WITHIN THE  EMBOSSING, there were several different “font” or embossing styles used for the lettering. They are generally known as (1) “Script” (about 1892-1894), (2)”Evo” (a short-lived transition between Script and Prismic styles, with 2 sub-variants, circa 1894-1895) (3) “Prism”, “Prismic” or “Prismatic” (circa 1895-c. 1901) and (4) “Type”, “Typewriter” or (now, more commonly known as) the “Stamp” style embossing (c.1900-c.1910).
This same general succession of font types may be recognized on some other insulator styles made by Hemingray, including the CD 113 (Hemingray No. 12), which is closely related in size and style, but is a “transposition” type bearing two wire grooves instead of one. The No. 12 was often used on telephone “drop lines” extending from the back alley to individual homes and businesses.
This  embossing has been found in a wide variety of glass colors, although a few of the more “exotic” bright colors (ambers, cobalt blue) as seen on some other Hemingray insulators such as the CD 162 signal style used on power lines, are not in evidence on the Hemingray NO. 9.
The Script embossing has a comparatively lightly-embossed quality about the lettering. The “1893” date is typically crude with a noticeable “handwritten” appearance.
The “Prismic” embossing tends to have a more angular look to the letters, with sharper corners and a crisp, “cut” higher-relief prism-like appearance in evidence. Within the Prismic embossing, there are two main varieties of the number “2” including the “Looped” or “Cursive” 2, and the “Swan” style 2. On most of the examples with the “Looped 2”, though not all, the embossing tends to be rather small. These two varieties of the “2” are believed to reflect the work of two different mold engravers.
As is true of most glass insulators of this earlier era, the great majority are found in shades of aqua (blue-green). The earlier Script colors include, besides typical aqua and light aqua, a range of pastel tints. Here is a general color list, although let me make it clear it is NOT definitive or comprehensive! There are other ‘tweener’ colors that cannot be easily described. Color names used by one collector may not describe exactly the same shade as the same color term being used by someone else.
Colors seen on the “Script” embossing style include: aqua, light blue aqua; aqua tint; ice aqua; sky blue; medium blue; lemon tint; light cornflower blue, ice green; light green aqua; light green; medium green; Depression Glass green; gray; sage green; crystal clear (like Pyrex); clear and off-clear.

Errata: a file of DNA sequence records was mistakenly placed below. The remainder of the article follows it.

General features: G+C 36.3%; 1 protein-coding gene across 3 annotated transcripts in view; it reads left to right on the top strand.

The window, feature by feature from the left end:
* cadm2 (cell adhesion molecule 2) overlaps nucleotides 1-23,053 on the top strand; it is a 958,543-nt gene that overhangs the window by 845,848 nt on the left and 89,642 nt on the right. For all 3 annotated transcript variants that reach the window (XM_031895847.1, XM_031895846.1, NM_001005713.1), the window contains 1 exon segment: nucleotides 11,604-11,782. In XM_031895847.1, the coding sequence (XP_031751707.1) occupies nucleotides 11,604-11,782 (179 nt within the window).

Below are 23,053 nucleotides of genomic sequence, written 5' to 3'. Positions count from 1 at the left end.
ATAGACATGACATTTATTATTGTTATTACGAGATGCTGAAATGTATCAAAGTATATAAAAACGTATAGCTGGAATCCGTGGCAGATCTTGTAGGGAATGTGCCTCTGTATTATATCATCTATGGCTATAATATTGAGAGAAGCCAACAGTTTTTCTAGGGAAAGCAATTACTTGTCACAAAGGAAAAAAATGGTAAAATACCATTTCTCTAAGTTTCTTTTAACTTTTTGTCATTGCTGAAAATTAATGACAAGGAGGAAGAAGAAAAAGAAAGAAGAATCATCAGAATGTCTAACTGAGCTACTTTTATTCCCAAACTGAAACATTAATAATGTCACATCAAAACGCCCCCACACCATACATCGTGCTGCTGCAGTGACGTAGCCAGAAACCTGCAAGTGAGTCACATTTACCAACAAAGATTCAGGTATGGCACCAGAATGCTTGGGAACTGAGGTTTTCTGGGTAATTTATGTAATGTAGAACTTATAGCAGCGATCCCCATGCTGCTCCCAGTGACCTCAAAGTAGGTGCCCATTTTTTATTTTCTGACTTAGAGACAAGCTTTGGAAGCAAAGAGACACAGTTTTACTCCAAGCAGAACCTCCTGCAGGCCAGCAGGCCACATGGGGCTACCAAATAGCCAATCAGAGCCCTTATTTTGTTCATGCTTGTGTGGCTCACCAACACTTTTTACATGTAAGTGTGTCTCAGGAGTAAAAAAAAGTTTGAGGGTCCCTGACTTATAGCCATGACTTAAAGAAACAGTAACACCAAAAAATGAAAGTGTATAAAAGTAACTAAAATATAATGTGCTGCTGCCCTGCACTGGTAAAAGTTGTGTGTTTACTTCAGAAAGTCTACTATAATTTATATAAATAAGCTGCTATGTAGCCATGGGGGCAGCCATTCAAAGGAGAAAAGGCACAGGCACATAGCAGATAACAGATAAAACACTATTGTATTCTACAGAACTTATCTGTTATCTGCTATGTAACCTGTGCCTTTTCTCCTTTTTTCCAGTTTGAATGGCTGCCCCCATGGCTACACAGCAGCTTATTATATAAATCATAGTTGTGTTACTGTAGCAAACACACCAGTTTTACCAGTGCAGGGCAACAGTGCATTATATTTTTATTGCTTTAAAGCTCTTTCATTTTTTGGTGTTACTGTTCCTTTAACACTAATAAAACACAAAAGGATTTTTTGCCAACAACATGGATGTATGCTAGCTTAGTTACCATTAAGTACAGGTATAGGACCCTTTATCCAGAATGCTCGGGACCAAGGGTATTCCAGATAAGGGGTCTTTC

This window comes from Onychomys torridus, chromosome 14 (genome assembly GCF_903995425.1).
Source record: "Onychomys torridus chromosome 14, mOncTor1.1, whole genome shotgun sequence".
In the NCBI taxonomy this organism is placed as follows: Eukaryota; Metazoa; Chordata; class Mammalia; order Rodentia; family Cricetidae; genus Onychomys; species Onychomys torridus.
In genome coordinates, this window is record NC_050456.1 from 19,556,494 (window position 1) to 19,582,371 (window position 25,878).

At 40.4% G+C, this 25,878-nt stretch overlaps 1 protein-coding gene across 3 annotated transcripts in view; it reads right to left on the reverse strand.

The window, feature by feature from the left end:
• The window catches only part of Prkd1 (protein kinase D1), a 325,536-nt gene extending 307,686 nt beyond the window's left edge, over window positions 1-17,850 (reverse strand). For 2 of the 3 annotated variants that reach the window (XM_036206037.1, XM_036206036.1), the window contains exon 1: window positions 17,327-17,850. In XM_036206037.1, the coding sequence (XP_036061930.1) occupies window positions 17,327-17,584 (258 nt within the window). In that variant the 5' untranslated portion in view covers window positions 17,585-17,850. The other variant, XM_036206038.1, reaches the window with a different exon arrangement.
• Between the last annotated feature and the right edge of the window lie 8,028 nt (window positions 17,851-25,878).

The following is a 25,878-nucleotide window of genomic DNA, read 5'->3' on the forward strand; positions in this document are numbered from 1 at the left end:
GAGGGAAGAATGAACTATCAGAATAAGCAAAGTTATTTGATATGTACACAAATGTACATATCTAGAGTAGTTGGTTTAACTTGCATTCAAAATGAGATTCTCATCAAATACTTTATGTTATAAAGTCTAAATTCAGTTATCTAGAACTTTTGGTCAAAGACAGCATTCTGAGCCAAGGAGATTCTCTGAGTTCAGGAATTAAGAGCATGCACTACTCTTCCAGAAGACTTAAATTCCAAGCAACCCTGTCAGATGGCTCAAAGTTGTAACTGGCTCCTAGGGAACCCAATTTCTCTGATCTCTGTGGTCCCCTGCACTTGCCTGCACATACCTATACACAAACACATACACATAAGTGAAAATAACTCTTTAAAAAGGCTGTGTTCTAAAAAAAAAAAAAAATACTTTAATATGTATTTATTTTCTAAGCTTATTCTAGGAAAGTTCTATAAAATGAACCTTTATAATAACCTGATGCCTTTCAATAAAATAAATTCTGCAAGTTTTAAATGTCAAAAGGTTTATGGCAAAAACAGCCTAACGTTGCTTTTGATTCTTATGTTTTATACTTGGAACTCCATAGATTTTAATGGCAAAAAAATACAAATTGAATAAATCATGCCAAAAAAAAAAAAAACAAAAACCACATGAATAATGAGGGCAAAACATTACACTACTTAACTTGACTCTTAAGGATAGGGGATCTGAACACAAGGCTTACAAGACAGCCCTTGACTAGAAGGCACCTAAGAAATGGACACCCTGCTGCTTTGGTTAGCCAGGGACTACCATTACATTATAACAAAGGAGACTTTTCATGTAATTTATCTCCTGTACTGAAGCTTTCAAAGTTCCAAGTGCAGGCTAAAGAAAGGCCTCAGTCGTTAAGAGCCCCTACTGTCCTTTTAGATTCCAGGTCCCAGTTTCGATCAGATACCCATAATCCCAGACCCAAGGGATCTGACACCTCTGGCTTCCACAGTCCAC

Collector and pony specialist Brent Burger states “If a “PATENT DEC 19 1871″ [embossed insulator] can be found in a given color, chances are a Script No.9 can, as well.”
“EVO” style embossings, which are rather hard to find, have been seen in most of the same colors as the “Script” style. “EVO 1” can be identified by the oddly shaped “9”, shown here. It bears a vague resemblance to the Bass Clef sign as used in sheet music. The engraving in the molds was deep and the resultant embossing on the insulators is strong and bold.
The “EVO 2” is a seldom-seen variant which is more lightly engraved, the lettering with rather squared-off orientation and similar to the succeeding Prismic style.
Prismic style colors include: aqua; light aqua; bubbly aqua; light blue aqua; ice blue; medium blue; dark blue; heavily bubbled blue; snowy “blizzard”blue; snowy “blizzard” aqua; Hemingray Blue; ice green; light green; medium green; jade green; jade blue; mustard olive; yellow green; dark yellow green; dark green; olive green; clear and off-clear.
Some of the colors in these earlier embossing variants are very scarce to rare, and in some cases nearly impossible to find.
STAMP EMBOSSING VARIANT
The “STAMP” embossing was created by the mold engraver actually ‘stamping’ the individual characters (letters, numbers and punctuation) backward one at a time into the inner wall of the insulator mold, apparently using small individual punches or “letter stamps” and a small hammer.
This article is primarily about the stamp style  which was, according to the best estimates by collectors and researchers, made from around 1900 to circa 1909-1910. Untold millions of insulators in this style were manufactured. This coincided with a time period when many, many small telephone companies were being formed right and left, and huge numbers of pony insulators were needed for the expanding networks of telephone lines.